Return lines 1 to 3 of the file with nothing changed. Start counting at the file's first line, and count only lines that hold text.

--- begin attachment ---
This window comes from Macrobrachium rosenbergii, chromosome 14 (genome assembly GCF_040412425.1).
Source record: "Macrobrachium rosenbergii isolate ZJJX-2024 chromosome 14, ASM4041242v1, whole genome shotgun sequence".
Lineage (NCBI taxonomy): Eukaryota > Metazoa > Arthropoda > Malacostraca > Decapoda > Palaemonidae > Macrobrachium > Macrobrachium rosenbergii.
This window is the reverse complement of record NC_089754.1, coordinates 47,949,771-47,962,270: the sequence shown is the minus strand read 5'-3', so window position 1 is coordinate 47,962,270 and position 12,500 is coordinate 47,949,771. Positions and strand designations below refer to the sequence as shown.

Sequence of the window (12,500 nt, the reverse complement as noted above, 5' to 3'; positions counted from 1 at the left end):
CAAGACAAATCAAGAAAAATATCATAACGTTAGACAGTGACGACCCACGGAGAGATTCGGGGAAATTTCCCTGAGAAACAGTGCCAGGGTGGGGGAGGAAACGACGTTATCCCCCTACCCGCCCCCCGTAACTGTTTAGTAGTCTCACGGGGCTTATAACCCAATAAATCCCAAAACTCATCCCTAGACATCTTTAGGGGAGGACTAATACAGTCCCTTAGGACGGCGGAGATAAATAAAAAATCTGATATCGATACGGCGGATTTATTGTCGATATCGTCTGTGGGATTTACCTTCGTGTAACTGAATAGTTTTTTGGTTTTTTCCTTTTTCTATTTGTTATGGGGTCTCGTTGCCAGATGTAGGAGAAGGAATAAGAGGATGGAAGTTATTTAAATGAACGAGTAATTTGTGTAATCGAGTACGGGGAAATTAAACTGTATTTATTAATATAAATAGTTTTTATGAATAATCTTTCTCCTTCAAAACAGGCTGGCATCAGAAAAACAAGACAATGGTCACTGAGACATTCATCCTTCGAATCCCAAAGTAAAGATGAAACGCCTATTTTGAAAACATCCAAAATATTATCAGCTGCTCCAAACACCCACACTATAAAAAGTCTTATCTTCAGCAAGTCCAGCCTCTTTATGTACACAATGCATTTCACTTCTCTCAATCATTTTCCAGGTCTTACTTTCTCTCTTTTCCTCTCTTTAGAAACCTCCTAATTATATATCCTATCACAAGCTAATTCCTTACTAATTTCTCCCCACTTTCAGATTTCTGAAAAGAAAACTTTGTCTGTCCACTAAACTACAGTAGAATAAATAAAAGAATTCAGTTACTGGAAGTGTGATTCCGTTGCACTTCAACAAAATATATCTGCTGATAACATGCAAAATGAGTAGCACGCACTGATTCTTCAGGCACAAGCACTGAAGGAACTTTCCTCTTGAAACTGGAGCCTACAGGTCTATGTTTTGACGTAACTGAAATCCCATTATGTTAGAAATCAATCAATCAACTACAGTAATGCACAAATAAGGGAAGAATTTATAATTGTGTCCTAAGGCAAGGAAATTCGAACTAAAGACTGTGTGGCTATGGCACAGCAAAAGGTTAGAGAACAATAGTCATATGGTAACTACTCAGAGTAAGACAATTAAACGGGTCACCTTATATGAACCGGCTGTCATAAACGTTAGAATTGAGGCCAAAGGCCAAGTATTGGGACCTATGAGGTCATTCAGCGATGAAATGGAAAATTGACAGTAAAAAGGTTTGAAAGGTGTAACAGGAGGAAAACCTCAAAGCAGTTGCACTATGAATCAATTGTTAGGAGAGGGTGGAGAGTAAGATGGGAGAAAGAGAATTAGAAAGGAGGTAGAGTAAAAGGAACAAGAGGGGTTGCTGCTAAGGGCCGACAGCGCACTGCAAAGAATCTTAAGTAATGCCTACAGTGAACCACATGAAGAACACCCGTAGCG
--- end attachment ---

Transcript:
This window comes from Macrobrachium rosenbergii, chromosome 14 (genome assembly GCF_040412425.1).
Source record: "Macrobrachium rosenbergii isolate ZJJX-2024 chromosome 14, ASM4041242v1, whole genome shotgun sequence".
Lineage (NCBI taxonomy): Eukaryota > Metazoa > Arthropoda > Malacostraca > Decapoda > Palaemonidae > Macrobrachium > Macrobrachium rosenbergii.